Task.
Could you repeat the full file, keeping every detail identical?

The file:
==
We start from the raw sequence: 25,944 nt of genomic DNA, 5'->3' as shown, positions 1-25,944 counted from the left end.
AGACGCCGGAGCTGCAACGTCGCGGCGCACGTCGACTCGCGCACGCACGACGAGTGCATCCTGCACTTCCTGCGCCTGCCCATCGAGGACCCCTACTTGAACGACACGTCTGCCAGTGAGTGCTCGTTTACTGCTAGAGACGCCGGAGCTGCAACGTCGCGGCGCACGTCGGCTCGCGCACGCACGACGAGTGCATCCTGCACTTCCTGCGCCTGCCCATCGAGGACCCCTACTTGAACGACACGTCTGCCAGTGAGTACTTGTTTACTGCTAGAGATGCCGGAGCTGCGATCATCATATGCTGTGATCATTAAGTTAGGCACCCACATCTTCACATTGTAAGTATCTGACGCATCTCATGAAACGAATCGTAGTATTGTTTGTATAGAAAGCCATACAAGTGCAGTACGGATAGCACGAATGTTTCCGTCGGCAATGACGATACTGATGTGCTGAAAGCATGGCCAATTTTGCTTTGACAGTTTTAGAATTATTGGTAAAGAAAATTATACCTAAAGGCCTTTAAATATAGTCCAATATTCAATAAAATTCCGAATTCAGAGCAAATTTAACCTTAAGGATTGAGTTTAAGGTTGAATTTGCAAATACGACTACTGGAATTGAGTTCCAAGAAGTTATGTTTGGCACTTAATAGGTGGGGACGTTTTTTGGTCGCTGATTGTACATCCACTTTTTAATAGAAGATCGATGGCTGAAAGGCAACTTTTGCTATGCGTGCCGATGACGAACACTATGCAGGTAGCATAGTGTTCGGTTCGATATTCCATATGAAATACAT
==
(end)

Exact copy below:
We start from the raw sequence: 25,944 nt of genomic DNA, 5'->3' as shown, positions 1-25,944 counted from the left end.
AGACGCCGGAGCTGCAACGTCGCGGCGCACGTCGACTCGCGCACGCACGACGAGTGCATCCTGCACTTCCTGCGCCTGCCCATCGAGGACCCCTACTTGAACGACACGTCTGCCAGTGAGTGCTCGTTTACTGCTAGAGACGCCGGAGCTGCAACGTCGCGGCGCACGTCGGCTCGCGCACGCACGACGAGTGCATCCTGCACTTCCTGCGCCTGCCCATCGAGGACCCCTACTTGAACGACACGTCTGCCAGTGAGTACTTGTTTACTGCTAGAGATGCCGGAGCTGCGATCATCATATGCTGTGATCATTAAGTTAGGCACCCACATCTTCACATTGTAAGTATCTGACGCATCTCATGAAACGAATCGTAGTATTGTTTGTATAGAAAGCCATACAAGTGCAGTACGGATAGCACGAATGTTTCCGTCGGCAATGACGATACTGATGTGCTGAAAGCATGGCCAATTTTGCTTTGACAGTTTTAGAATTATTGGTAAAGAAAATTATACCTAAAGGCCTTTAAATATAGTCCAATATTCAATAAAATTCCGAATTCAGAGCAAATTTAACCTTAAGGATTGAGTTTAAGGTTGAATTTGCAAATACGACTACTGGAATTGAGTTCCAAGAAGTTATGTTTGGCACTTAATAGGTGGGGACGTTTTTTGGTCGCTGATTGTACATCCACTTTTTAATAGAAGATCGATGGCTGAAAGGCAACTTTTGCTATGCGTGCCGATGACGAACACTATGCAGGTAGCATAGTGTTCGGTTCGATATTCCATATGAAATACAT